I enjoy going home to Minnesota to hang out with my family. I don’t get to do that very often, so when I get the chance I really take advantage of it. I also love playing golf. It’s a relaxing sport and there’s a competitive side to it, but really it’s about being outside and having fun. I’m not very good though. I need to work on my driving, because the ball usually flies all over the fairway.
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SEVEN THINGS I LEARNED FROM WATCHING FREESTONE ON TV…
(1) David Bailey is one bad dude on a microphone. I could hear him talk for hours and enjoy the heck out of myself. He is incredibly knowledgeable, not only on all things motocross, but also with other sports. When David mentioned the possibility of riders cooling their core temperatures at Freestone by laying in swimming pools as bad, I thought it was brilliant. Water equals softer skin which equals the possibility of blisters. What a prophetic thought. David Bailey has done it all. He is experienced. Better yet, he doesn’t come off as some know-it-all.
(2) Dean Wilson should race until he passes the checkered flag, and then go another lap just to be sure that the race is over. That poor kid has dealt with several unusual circumstances in (throwing away his first National win) and out (getting stuck in Canada) of his control. Okay, the Canada crossing (or lack thereof) was probably his fault, but he still had to deal with it. At Freestone he rode like he was on fire during the second moto. Unfortunately, he was. The heat and humidity scrambled his brain, and he made a mistake by slowing down to let Tyla Rattray by with a few corners to go. Then Broc Tickle nipped him at the line. That’s all she wrote for Wilson’s day. It was one of the weirdest finishes to a race that I’ve ever seen. Dean finished third overall, but he should have been first. Shoulda, coulda, woulda. Still, “Deano” will win a National before the season is over.
(3) My mom always told me that crack kills. Guess what? So does butt crack. I’m not sure what the reason is, but in the last year I’ve seen more moto moons over my hammy than I’ve ever seen at Denny’s on a Sunday morning. Dean Wilson is the latest crack flasher (Freestone). Before him were Davi Millsaps (Las Vegas SX) and Josh Hill (every race).
(4) Kyle Regal is my new hero. Wow! The kid made the factory boys look silly at Freestone. Those second moto passes he made on Andrew Short and Chad Reed (again and again) were astounding. He rode with vigor, determination, tenacity and the strength of ten bulls. If he continues to ride like he did at Freestone, watch out! The factories will be blowing up Kyle’s phone more than Paris Hilton’s celly post-hacking.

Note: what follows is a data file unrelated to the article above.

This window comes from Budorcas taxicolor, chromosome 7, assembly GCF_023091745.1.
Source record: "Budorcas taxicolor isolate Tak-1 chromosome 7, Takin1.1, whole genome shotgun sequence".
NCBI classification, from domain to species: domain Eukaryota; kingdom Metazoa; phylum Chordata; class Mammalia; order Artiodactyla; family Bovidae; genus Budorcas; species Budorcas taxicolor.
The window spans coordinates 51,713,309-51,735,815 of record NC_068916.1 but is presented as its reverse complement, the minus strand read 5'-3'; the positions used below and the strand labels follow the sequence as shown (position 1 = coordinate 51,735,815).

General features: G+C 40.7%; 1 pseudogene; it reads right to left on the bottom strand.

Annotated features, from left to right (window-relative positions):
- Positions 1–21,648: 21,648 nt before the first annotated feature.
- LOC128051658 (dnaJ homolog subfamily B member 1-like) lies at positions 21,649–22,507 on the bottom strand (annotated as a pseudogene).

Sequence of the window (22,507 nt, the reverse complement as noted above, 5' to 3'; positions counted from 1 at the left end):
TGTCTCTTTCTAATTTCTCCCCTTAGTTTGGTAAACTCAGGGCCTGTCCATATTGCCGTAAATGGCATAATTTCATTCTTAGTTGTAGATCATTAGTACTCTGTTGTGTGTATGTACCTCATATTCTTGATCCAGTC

(5) Ryan Dungey isn’t going anywhere. He had an off-weekend at Hangtown. Let’s just call it a “Champion’s Break.” After the stress and eventual success of the Supercross series, Dungey seemed out of sorts at Hangtown. At Freestone the champion showed up. Expect him to be on or near the podium from here on out this summer.
(6) Chad Reed knows how to talk. That probably sounds stupid. But really, Reed now understands the importance of the media. He’s made all the mistakes in front of a microphone in the past, but now he’s often eloquent in his post-race interviews?discussing matters of importance. While everyone else is busy plugging their energy drink sponsors on TV, Chad is providing insight. How refreshing.
(7) So what if Eli Tomac didn’t go two-for-two. Big deal. He yanked two great starts, led, and was in position to win. It didn’t work out. The heat sapped his strength. Coming from cool Colorado, who can blame him? Eli is still an amazing young rookie. I don’t see any reason why he won’t continue to challenge for overall wins and, in turn, an eventual championship.
MINI-VIEW: DICK BURLESON
Motocross riders might not know who Dick Burleson is, but they should. Why? The guy won eight consecutive AMA National Enduro Championships, eight consecutive ISDT gold medals, and 60 National Enduro events. Burleson’s accolades are on the par of Ricky Carmichael in motocross. Basically, Burleson is the “GOAT” of Enduro. Now 60-some-years old, Dick still rides and races for fun, blazing trail at a blistering pace. I caught up with Burleson at KTM’s 2011 SX model launch.
MXA: Dick, what do you do these days?